If your vehicle’s catalytic converter was one of 44,000 recently stolen in Washington, Nevada, California, Texas, Oregon or New York, authorities may have arrested the group responsible.
Police detectives in Beaverton, Oregon, said they’ve identified the man who orchestrated a $22 million catalytic converter trafficking operation based in Portland and spanning six states since January 2021. A Washington County grand jury indicted 12 people on racketeering, aggravated theft, money laundering and other charges on July 29, police said Thursday.
Oregon detectives began investigating late last year. After searching eight locations, they uncovered last week 3,000 catalytic converters, hundreds of thousands of dollars in cash, a vehicle and jewelry, authorities said.
Since March 2020, the National Insurance Crime Bureau reported a “meteoric” rise in thefts of the sought-after automobile parts, which can cost up to $3,000 to replace.
Here’s what to know about catalytic converter thefts and how to prevent them.
How did Oregon police bust the trafficking ring?
Police say in late 2021, they discovered Tanner Lee Hellbusch, 32, was pulled over in March with over 100 stolen catalytic converters worth about $80,000 in his vehicle, Beaverton authorities said.
That month, authorities identified Brennan Patrick Doyle, 32, as the ringleader. The two men and 10 other people were charged with racketeering, aggravated theft and money laundering. Two others involved have yet to be indicted as of Friday, Washington County District Attorney’s Office spokesperson Stephen Mayer told USA TODAY.
Police say an investigation uncovered that they were involved in the primarily West Coast-based catalytic converter theft ring over the past five months.
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Why are people stealing catalytic converters?
Catalytic converters are targeted for the valuable metals inside — rhodium, platinum and palladium. Just a few grams of these can yield large profits, though catalytic converters each only contain a small amount of them. The parts are hard to track but easy for an expert thief to remove, according to Allstate.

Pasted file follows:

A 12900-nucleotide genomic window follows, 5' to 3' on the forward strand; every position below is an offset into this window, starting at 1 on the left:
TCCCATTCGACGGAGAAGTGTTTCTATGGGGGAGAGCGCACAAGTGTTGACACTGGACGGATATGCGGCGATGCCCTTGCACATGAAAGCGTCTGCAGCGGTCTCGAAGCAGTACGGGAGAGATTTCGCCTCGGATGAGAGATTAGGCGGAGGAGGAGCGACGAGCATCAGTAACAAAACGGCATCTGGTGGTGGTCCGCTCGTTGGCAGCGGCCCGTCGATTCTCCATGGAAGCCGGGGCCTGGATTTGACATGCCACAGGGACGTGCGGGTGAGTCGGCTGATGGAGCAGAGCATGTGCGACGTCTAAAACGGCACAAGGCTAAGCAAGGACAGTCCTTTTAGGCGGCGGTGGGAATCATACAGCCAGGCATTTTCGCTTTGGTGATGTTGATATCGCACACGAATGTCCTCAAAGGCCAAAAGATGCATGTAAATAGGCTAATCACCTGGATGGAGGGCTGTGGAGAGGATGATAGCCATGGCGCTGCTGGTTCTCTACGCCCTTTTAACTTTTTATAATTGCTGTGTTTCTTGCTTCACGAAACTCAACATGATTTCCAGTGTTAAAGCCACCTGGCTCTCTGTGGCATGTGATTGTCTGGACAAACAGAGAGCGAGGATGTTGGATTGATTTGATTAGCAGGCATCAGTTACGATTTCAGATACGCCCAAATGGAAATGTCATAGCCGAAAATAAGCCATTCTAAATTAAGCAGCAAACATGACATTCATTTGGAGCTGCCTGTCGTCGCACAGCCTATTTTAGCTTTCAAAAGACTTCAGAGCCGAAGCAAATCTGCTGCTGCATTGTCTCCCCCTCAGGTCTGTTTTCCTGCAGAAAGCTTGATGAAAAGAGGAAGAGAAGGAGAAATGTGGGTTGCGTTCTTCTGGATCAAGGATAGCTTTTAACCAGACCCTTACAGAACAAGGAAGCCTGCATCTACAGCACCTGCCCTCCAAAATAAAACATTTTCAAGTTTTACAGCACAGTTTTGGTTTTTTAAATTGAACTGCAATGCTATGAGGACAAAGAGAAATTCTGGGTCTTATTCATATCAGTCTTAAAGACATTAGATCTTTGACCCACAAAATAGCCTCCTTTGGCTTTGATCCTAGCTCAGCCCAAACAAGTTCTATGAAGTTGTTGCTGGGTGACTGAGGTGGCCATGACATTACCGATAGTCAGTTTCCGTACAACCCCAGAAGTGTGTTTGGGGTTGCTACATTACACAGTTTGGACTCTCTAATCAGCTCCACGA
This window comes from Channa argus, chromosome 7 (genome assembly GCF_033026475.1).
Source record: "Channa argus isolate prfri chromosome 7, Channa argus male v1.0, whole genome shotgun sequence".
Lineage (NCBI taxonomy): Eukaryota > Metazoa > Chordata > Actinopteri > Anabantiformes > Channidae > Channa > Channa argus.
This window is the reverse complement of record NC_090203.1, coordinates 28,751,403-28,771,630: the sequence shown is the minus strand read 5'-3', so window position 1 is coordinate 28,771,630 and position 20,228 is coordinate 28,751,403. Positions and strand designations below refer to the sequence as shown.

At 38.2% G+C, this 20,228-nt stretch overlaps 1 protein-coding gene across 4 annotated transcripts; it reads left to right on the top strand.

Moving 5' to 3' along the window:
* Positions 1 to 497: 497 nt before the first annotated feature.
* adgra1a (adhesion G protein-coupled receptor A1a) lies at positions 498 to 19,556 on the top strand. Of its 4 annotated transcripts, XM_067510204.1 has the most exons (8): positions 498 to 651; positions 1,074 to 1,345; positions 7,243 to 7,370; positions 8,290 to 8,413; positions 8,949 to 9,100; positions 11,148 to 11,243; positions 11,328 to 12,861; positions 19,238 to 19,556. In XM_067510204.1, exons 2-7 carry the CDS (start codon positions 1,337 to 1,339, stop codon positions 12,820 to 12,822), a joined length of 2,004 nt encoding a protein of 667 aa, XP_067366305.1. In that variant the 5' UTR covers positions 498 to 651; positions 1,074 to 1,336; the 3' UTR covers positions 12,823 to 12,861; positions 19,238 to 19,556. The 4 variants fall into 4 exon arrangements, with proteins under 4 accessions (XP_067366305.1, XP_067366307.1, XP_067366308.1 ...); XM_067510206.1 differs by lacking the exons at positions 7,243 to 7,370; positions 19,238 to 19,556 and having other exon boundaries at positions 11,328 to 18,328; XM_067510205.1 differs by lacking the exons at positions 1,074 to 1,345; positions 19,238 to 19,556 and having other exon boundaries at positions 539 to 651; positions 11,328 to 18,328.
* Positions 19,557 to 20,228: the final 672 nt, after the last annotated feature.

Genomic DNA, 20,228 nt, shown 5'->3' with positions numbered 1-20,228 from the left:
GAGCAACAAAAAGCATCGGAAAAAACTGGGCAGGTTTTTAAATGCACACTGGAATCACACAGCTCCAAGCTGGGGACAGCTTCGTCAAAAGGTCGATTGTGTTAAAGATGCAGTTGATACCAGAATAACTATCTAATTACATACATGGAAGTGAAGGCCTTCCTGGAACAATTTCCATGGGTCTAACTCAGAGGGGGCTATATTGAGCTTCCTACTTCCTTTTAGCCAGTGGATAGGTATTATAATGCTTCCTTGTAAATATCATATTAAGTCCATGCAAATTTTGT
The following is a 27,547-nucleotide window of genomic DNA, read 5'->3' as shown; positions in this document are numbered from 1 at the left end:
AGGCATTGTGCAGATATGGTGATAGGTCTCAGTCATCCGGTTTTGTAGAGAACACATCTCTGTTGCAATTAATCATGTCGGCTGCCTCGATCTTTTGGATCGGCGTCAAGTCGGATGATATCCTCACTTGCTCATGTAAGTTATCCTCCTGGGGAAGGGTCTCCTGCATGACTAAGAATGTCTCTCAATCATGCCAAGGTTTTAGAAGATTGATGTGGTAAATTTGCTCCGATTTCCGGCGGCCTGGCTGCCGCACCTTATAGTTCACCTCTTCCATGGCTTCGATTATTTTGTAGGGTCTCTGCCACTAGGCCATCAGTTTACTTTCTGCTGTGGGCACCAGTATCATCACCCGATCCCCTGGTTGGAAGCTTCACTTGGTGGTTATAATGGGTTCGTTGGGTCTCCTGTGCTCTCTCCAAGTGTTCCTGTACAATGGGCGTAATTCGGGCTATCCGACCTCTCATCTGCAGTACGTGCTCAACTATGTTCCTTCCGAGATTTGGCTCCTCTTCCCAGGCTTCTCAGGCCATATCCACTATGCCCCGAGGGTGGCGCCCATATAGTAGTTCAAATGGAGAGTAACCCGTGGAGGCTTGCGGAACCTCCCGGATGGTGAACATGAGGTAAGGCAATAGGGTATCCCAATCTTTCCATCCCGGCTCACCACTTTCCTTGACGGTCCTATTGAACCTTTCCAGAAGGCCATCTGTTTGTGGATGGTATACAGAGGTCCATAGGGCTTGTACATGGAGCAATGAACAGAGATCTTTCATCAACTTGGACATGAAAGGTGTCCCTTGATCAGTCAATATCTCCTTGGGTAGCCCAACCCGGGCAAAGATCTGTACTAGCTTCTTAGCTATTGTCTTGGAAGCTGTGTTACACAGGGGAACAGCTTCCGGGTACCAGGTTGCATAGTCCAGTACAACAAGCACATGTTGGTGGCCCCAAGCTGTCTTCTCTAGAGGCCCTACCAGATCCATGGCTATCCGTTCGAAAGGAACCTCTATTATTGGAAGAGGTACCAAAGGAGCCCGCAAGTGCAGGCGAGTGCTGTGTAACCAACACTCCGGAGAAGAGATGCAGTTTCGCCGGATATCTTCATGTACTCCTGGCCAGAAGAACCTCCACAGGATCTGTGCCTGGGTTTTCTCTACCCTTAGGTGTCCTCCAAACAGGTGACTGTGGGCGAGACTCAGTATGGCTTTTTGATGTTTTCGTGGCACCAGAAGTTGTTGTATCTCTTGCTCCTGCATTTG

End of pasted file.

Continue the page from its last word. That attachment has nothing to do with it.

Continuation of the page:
The car parts can bring between $20 to $240 in recycling value depending on how much and the type of precious metals they contain, according to the National Insurance Crime Bureau, which reported catalytic converters can be resold to precious metal dealers for up to thousands of dollars an ounce.
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Doyle’s organization capitalized on the metals’ increased prices, allege authorities. Rhodium is now valued at over $14,000 an ounce compared to about $2,500 an ounce in 2019, according to the Beaverton Police Department. Platinum was valued at $958 per ounce and palladium was worth $2,276 per ounce as of Friday, according to Monex.
How to prevent catalytic converter thefts
If you drive a hybrid vehicle, SUV or truck, thieves are more likely to target your easier-to-remove catalytic converter, according to Allstate. The insurance company recommends etching your license plate number or Vehicle Identification Number onto the car part, making it easier to find the owner if stolen.
Allstate also suggested:
- installing anti-theft devices
- parking in well-lit areas
- adding motion-sensitive lights and cameras to your parking areas
- painting the catalytic converters as theft deterrents
Some police departments, including in Chicago, offer to spray paint and mark catalytic converters for drivers.
Cracking down on catalytic converter thefts
As catalytic converter thefts rise, so have states’ efforts to combat the crimes. The National Insurance Crime Bureau is tracking at least 150 US bills introduced to address thefts as of August.
Here’s a look at how the government is protecting drivers:
- In California: Lawmakers have nearly a dozen bills in the works, including one that would prevent purchasing the car part from anyone other than certain specified sellers
- In Washington, D.C.: The Preventing Auto Recycling Thefts (PART) Act, introduced in January, would require a Vehicle Identification Number on catalytic converters in new vehicles
- In Minnesota: A bill was introduced that would penalize unauthorized possession of a catalytic converter.
- In New York: Lawmakers have made progress on a bill that would require new car dealers to stock etching kits to offer anyone buying a new vehicle
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